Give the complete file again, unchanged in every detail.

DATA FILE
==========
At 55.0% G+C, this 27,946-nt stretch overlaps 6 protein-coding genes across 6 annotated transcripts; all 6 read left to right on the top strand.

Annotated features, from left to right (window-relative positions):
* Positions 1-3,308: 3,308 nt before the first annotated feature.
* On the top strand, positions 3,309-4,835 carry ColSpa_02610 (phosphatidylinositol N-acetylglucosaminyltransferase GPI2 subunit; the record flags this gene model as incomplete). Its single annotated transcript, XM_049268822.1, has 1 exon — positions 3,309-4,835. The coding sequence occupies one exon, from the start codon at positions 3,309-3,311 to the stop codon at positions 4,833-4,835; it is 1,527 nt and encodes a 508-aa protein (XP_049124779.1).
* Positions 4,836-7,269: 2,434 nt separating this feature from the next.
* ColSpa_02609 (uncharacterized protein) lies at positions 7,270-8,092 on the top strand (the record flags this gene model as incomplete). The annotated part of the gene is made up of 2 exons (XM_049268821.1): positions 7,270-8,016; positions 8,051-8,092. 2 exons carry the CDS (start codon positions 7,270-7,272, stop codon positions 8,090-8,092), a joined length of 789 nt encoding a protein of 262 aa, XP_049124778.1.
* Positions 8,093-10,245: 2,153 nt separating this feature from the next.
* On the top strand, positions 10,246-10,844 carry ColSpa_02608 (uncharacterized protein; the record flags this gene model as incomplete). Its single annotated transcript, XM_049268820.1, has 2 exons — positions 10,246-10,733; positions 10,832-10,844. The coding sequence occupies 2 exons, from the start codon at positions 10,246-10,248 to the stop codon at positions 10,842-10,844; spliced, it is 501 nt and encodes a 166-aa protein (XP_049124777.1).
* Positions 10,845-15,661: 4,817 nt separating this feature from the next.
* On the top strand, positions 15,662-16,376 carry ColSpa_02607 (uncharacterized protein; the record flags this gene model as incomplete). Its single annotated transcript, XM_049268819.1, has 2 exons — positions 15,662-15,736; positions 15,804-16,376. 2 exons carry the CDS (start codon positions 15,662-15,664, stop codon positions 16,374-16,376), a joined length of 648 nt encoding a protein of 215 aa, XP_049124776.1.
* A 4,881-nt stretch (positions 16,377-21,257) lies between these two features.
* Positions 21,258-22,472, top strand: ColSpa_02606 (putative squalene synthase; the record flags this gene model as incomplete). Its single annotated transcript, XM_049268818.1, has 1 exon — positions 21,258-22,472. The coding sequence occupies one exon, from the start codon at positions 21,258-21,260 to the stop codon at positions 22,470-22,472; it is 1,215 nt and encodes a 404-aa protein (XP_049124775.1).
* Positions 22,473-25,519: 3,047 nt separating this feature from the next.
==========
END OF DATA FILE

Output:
At 55.0% G+C, this 27,946-nt stretch overlaps 6 protein-coding genes across 6 annotated transcripts; all 6 read left to right on the top strand.

Annotated features, from left to right (window-relative positions):
* Positions 1-3,308: 3,308 nt before the first annotated feature.
* On the top strand, positions 3,309-4,835 carry ColSpa_02610 (phosphatidylinositol N-acetylglucosaminyltransferase GPI2 subunit; the record flags this gene model as incomplete). Its single annotated transcript, XM_049268822.1, has 1 exon — positions 3,309-4,835. The coding sequence occupies one exon, from the start codon at positions 3,309-3,311 to the stop codon at positions 4,833-4,835; it is 1,527 nt and encodes a 508-aa protein (XP_049124779.1).
* Positions 4,836-7,269: 2,434 nt separating this feature from the next.
* ColSpa_02609 (uncharacterized protein) lies at positions 7,270-8,092 on the top strand (the record flags this gene model as incomplete). The annotated part of the gene is made up of 2 exons (XM_049268821.1): positions 7,270-8,016; positions 8,051-8,092. 2 exons carry the CDS (start codon positions 7,270-7,272, stop codon positions 8,090-8,092), a joined length of 789 nt encoding a protein of 262 aa, XP_049124778.1.
* Positions 8,093-10,245: 2,153 nt separating this feature from the next.
* On the top strand, positions 10,246-10,844 carry ColSpa_02608 (uncharacterized protein; the record flags this gene model as incomplete). Its single annotated transcript, XM_049268820.1, has 2 exons — positions 10,246-10,733; positions 10,832-10,844. The coding sequence occupies 2 exons, from the start codon at positions 10,246-10,248 to the stop codon at positions 10,842-10,844; spliced, it is 501 nt and encodes a 166-aa protein (XP_049124777.1).
* Positions 10,845-15,661: 4,817 nt separating this feature from the next.
* On the top strand, positions 15,662-16,376 carry ColSpa_02607 (uncharacterized protein; the record flags this gene model as incomplete). Its single annotated transcript, XM_049268819.1, has 2 exons — positions 15,662-15,736; positions 15,804-16,376. 2 exons carry the CDS (start codon positions 15,662-15,664, stop codon positions 16,374-16,376), a joined length of 648 nt encoding a protein of 215 aa, XP_049124776.1.
* A 4,881-nt stretch (positions 16,377-21,257) lies between these two features.
* Positions 21,258-22,472, top strand: ColSpa_02606 (putative squalene synthase; the record flags this gene model as incomplete). Its single annotated transcript, XM_049268818.1, has 1 exon — positions 21,258-22,472. The coding sequence occupies one exon, from the start codon at positions 21,258-21,260 to the stop codon at positions 22,470-22,472; it is 1,215 nt and encodes a 404-aa protein (XP_049124775.1).
* Positions 22,473-25,519: 3,047 nt separating this feature from the next.